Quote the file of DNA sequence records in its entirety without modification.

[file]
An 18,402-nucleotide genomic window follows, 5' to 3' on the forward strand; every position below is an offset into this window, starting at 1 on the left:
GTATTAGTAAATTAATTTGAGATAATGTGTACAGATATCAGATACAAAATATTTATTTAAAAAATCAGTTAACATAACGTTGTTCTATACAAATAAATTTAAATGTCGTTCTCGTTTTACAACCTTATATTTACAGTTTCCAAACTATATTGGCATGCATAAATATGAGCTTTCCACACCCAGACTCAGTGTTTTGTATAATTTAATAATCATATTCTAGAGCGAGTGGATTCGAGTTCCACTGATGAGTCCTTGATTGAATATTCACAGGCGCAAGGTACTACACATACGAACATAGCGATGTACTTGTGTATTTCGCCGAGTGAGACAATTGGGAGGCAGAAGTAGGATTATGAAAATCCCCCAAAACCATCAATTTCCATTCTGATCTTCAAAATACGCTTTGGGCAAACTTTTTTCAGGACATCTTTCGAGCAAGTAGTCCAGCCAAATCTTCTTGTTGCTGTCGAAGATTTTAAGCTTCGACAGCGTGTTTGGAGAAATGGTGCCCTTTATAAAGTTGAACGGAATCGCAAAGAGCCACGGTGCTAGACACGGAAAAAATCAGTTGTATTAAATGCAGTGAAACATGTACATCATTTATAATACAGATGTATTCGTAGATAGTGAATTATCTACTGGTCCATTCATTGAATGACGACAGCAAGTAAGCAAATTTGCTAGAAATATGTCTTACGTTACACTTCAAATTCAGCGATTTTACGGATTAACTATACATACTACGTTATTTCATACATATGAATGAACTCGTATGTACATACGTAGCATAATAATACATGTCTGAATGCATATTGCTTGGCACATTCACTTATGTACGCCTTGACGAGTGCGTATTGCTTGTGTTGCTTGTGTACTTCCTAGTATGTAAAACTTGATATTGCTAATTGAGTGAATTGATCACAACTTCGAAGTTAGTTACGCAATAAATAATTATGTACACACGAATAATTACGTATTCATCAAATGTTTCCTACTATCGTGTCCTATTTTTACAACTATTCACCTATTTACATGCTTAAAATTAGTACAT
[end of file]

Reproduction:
An 18,402-nucleotide genomic window follows, 5' to 3' on the forward strand; every position below is an offset into this window, starting at 1 on the left:
GTATTAGTAAATTAATTTGAGATAATGTGTACAGATATCAGATACAAAATATTTATTTAAAAAATCAGTTAACATAACGTTGTTCTATACAAATAAATTTAAATGTCGTTCTCGTTTTACAACCTTATATTTACAGTTTCCAAACTATATTGGCATGCATAAATATGAGCTTTCCACACCCAGACTCAGTGTTTTGTATAATTTAATAATCATATTCTAGAGCGAGTGGATTCGAGTTCCACTGATGAGTCCTTGATTGAATATTCACAGGCGCAAGGTACTACACATACGAACATAGCGATGTACTTGTGTATTTCGCCGAGTGAGACAATTGGGAGGCAGAAGTAGGATTATGAAAATCCCCCAAAACCATCAATTTCCATTCTGATCTTCAAAATACGCTTTGGGCAAACTTTTTTCAGGACATCTTTCGAGCAAGTAGTCCAGCCAAATCTTCTTGTTGCTGTCGAAGATTTTAAGCTTCGACAGCGTGTTTGGAGAAATGGTGCCCTTTATAAAGTTGAACGGAATCGCAAAGAGCCACGGTGCTAGACACGGAAAAAATCAGTTGTATTAAATGCAGTGAAACATGTACATCATTTATAATACAGATGTATTCGTAGATAGTGAATTATCTACTGGTCCATTCATTGAATGACGACAGCAAGTAAGCAAATTTGCTAGAAATATGTCTTACGTTACACTTCAAATTCAGCGATTTTACGGATTAACTATACATACTACGTTATTTCATACATATGAATGAACTCGTATGTACATACGTAGCATAATAATACATGTCTGAATGCATATTGCTTGGCACATTCACTTATGTACGCCTTGACGAGTGCGTATTGCTTGTGTTGCTTGTGTACTTCCTAGTATGTAAAACTTGATATTGCTAATTGAGTGAATTGATCACAACTTCGAAGTTAGTTACGCAATAAATAATTATGTACACACGAATAATTACGTATTCATCAAATGTTTCCTACTATCGTGTCCTATTTTTACAACTATTCACCTATTTACATGCTTAAAATTAGTACAT